The Air Force Wants Throwable 'Micro-Robots' for Room Reconnaissance

A Throwbot, a microrobot that records and transmits video and audio.
A Throwbot, a microrobot that records and transmits video and audio reconnaissance, moves into a room to evaluate the scene prior to a 96th Security Forces Squadron team advances in Aug. 5, 2020 at Eglin Air Force Base, Fla. (U.S. Air Force/Samuel King Jr.)

U.S. Air Forces Europe is considering adding "throwable robots," which can scour a room or outdoor area and confirm whether there are people around, to its inventory.

In a solicitation for information posted on the government's acquisition and awards website last week, the service is asking defense and technology companies for their ideas on "throwable reconnaissance micro-robots."

Each device would weigh roughly one pound, light enough that troops could fling it into a room and then control it with a handheld device, according to the solicitation.

The micro-robot should be able to "transmit real-time video and audio … locate and identify subjects, confirm presence of hostages and reveal the room layout," it adds.

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Reminiscent of the spider robots in the 2002 sci-fi action film "Minority Report," the rugged, shock-resistant robot should have state-of-the-art sensors that can collect images through a 60-degree field of view -- narrow in scope but sharp in resolution -- and transmit any audio to a headset airmen would wear while maneuvering the device, the solicitation states.

The Air Force detailed a few more specifications, per the request for information:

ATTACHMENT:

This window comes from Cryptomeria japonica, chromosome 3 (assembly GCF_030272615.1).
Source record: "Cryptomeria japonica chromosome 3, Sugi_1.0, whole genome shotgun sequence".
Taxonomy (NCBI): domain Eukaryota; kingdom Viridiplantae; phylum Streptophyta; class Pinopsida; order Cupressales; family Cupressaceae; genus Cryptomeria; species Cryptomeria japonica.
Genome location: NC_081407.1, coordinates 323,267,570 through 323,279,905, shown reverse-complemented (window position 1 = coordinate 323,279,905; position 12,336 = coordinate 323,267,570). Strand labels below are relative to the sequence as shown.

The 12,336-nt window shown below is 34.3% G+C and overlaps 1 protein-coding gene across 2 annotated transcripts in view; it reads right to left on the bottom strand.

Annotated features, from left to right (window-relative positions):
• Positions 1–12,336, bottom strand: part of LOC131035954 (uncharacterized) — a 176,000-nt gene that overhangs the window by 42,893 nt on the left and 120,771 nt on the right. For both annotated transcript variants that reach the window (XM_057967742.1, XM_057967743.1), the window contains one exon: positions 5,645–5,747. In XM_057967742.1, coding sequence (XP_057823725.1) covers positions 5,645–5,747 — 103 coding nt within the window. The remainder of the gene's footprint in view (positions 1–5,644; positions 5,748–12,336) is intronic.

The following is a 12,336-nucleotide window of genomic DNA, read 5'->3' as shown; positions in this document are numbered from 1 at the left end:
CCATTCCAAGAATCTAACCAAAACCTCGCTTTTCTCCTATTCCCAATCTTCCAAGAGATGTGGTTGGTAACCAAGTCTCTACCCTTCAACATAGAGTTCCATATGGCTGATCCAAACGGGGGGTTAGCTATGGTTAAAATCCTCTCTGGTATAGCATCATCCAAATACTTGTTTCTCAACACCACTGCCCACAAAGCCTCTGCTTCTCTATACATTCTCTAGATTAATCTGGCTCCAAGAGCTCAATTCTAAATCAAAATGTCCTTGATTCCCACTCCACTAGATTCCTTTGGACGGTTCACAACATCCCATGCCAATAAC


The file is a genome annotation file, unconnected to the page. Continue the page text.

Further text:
• No longer than 8.3 inches, with a width of 7.9 inches and height of 4.5 inches
  • Able to climb in "hard-to-reach spaces" and over terrain
  • Line of sight of 150 feet indoors and 450 feet outdoors
  • Operate up to speeds of 1.8 feet per .6 seconds
  • Capable of 110 minutes of runtime and 160 minutes of observation mode, or more
  • Water- and dust-resistant
  • Sensors adaptable to low-light areas and equipped with infrared capable out to 25 feet
  • Capable of carrying or tugging a payload of two pounds or more
  • Operate on fixed radio frequencies and channels
  • Has the option to hold a high-definition camera system capable of 30 frames per second

The Air Force said it is conducting market research and doesn't plan to hold discussions about the research with interested companies. Proposals should be submitted by Feb. 12.

It's not the first time the service has looked to enhance security operations with nimble robots.

Last year, Eglin Air Force Base in Florida began using throwable, football-size robots for security training. Called "Throwbot," security forces airmen at the base can use the device to "see around corners while clearing a building," which could be helpful in an active-shooter situation, according to a release.

In November, Florida’s Tyndall Air Force Base began rolling out "robot dogs" to patrol alongside airmen.

Members of the 325th Security Forces Squadron at the base began testing the use of the semi-autonomous droids, developed by Ghost Robotics, for extra security, the service said in a release at the time.

The robots -- which are not designed to replace real military working dogs in any way -- are meant to be programmed with a patrol route and to act as an extra set of eyes in areas airmen can't get to quickly, the release said.

-- Oriana Pawlyk can be reached at Follow her on Twitter at @Oriana0214.

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